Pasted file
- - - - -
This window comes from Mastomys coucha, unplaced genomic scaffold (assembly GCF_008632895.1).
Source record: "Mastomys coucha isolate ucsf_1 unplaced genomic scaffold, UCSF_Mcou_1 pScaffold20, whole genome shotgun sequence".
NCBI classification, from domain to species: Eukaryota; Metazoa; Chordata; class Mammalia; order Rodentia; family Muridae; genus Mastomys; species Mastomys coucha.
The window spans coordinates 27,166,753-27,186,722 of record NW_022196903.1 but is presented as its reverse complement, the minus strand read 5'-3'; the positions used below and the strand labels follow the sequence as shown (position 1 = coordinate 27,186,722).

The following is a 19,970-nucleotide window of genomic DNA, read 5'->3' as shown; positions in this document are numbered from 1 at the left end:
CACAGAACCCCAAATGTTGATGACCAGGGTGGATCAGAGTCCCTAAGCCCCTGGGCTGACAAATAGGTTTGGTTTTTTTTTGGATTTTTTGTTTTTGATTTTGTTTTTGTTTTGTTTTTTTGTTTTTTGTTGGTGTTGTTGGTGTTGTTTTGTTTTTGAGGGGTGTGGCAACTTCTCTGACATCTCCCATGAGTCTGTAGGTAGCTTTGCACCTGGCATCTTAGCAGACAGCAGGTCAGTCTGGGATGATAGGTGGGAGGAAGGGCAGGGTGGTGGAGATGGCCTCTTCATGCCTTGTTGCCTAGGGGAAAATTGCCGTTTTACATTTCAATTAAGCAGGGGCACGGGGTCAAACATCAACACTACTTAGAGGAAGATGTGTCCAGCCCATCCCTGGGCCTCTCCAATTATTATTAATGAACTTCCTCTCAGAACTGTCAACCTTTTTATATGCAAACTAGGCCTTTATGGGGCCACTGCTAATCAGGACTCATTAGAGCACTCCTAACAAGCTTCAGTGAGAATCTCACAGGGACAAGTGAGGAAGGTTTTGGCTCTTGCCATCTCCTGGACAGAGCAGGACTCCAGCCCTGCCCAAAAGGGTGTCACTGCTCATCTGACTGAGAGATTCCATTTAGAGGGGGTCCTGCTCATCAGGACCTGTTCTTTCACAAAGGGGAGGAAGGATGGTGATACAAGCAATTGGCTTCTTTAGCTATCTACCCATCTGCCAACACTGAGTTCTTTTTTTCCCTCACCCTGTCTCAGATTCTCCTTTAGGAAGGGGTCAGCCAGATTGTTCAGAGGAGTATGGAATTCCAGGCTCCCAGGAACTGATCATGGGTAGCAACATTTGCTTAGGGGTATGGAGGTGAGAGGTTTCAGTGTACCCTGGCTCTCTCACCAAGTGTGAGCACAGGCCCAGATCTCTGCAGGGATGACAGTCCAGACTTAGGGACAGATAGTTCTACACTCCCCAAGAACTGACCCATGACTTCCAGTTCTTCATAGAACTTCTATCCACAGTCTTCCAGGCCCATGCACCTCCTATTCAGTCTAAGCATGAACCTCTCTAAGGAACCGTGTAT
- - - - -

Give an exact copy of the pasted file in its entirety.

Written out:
This window comes from Mastomys coucha, unplaced genomic scaffold (assembly GCF_008632895.1).
Source record: "Mastomys coucha isolate ucsf_1 unplaced genomic scaffold, UCSF_Mcou_1 pScaffold20, whole genome shotgun sequence".
NCBI classification, from domain to species: Eukaryota; Metazoa; Chordata; class Mammalia; order Rodentia; family Muridae; genus Mastomys; species Mastomys coucha.
The window spans coordinates 27,166,753-27,186,722 of record NW_022196903.1 but is presented as its reverse complement, the minus strand read 5'-3'; the positions used below and the strand labels follow the sequence as shown (position 1 = coordinate 27,186,722).

The following is a 19,970-nucleotide window of genomic DNA, read 5'->3' as shown; positions in this document are numbered from 1 at the left end:
CACAGAACCCCAAATGTTGATGACCAGGGTGGATCAGAGTCCCTAAGCCCCTGGGCTGACAAATAGGTTTGGTTTTTTTTTGGATTTTTTGTTTTTGATTTTGTTTTTGTTTTGTTTTTTTGTTTTTTGTTGGTGTTGTTGGTGTTGTTTTGTTTTTGAGGGGTGTGGCAACTTCTCTGACATCTCCCATGAGTCTGTAGGTAGCTTTGCACCTGGCATCTTAGCAGACAGCAGGTCAGTCTGGGATGATAGGTGGGAGGAAGGGCAGGGTGGTGGAGATGGCCTCTTCATGCCTTGTTGCCTAGGGGAAAATTGCCGTTTTACATTTCAATTAAGCAGGGGCACGGGGTCAAACATCAACACTACTTAGAGGAAGATGTGTCCAGCCCATCCCTGGGCCTCTCCAATTATTATTAATGAACTTCCTCTCAGAACTGTCAACCTTTTTATATGCAAACTAGGCCTTTATGGGGCCACTGCTAATCAGGACTCATTAGAGCACTCCTAACAAGCTTCAGTGAGAATCTCACAGGGACAAGTGAGGAAGGTTTTGGCTCTTGCCATCTCCTGGACAGAGCAGGACTCCAGCCCTGCCCAAAAGGGTGTCACTGCTCATCTGACTGAGAGATTCCATTTAGAGGGGGTCCTGCTCATCAGGACCTGTTCTTTCACAAAGGGGAGGAAGGATGGTGATACAAGCAATTGGCTTCTTTAGCTATCTACCCATCTGCCAACACTGAGTTCTTTTTTTCCCTCACCCTGTCTCAGATTCTCCTTTAGGAAGGGGTCAGCCAGATTGTTCAGAGGAGTATGGAATTCCAGGCTCCCAGGAACTGATCATGGGTAGCAACATTTGCTTAGGGGTATGGAGGTGAGAGGTTTCAGTGTACCCTGGCTCTCTCACCAAGTGTGAGCACAGGCCCAGATCTCTGCAGGGATGACAGTCCAGACTTAGGGACAGATAGTTCTACACTCCCCAAGAACTGACCCATGACTTCCAGTTCTTCATAGAACTTCTATCCACAGTCTTCCAGGCCCATGCACCTCCTATTCAGTCTAAGCATGAACCTCTCTAAGGAACCGTGTAT